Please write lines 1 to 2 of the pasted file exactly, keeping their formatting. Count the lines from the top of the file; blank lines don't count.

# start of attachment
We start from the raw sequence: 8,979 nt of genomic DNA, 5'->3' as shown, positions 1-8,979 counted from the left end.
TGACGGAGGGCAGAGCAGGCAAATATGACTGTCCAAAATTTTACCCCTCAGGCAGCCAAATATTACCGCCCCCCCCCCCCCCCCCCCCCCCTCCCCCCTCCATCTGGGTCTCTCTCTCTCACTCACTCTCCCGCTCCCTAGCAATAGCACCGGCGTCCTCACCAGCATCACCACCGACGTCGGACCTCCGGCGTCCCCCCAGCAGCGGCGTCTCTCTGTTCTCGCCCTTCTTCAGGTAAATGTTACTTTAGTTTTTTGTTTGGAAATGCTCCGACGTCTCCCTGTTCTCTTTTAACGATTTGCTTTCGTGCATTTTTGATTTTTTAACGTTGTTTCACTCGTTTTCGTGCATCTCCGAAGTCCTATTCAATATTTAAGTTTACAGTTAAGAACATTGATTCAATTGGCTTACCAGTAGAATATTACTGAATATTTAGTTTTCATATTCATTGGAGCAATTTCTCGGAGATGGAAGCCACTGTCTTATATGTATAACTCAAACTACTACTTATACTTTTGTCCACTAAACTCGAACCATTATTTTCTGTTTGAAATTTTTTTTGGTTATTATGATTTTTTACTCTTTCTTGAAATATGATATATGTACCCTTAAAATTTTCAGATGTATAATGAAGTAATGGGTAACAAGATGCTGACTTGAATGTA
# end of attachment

We start from the raw sequence: 8,979 nt of genomic DNA, 5'->3' as shown, positions 1-8,979 counted from the left end.
TGACGGAGGGCAGAGCAGGCAAATATGACTGTCCAAAATTTTACCCCTCAGGCAGCCAAATATTACCGCCCCCCCCCCCCCCCCCCCCCCCTCCCCCCTCCATCTGGGTCTCTCTCTCTCACTCACTCTCCCGCTCCCTAGCAATAGCACCGGCGTCCTCACCAGCATCACCACCGACGTCGGACCTCCGGCGTCCCCCCAGCAGCGGCGTCTCTCTGTTCTCGCCCTTCTTCAGGTAAATGTTACTTTAGTTTTTTGTTTGGAAATGCTCCGACGTCTCCCTGTTCTCTTTTAACGATTTGCTTTCGTGCATTTTTGATTTTTTAACGTTGTTTCACTCGTTTTCGTGCATCTCCGAAGTCCTATTCAATATTTAAGTTTACAGTTAAGAACATTGATTCAATTGGCTTACCAGTAGAATATTACTGAATATTTAGTTTTCATATTCATTGGAGCAATTTCTCGGAGATGGAAGCCACTGTCTTATATGTATAACTCAAACTACTACTTATACTTTTGTCCACTAAACTCGAACCATTATTTTCTGTTTGAAATTTTTTTTGGTTATTATGATTTTTTACTCTTTCTTGAAATATGATATATGTACCCTTAAAATTTTCAGATGTATAATGAAGTAATGGGTAACAAGATGCTGACTTGAATGTA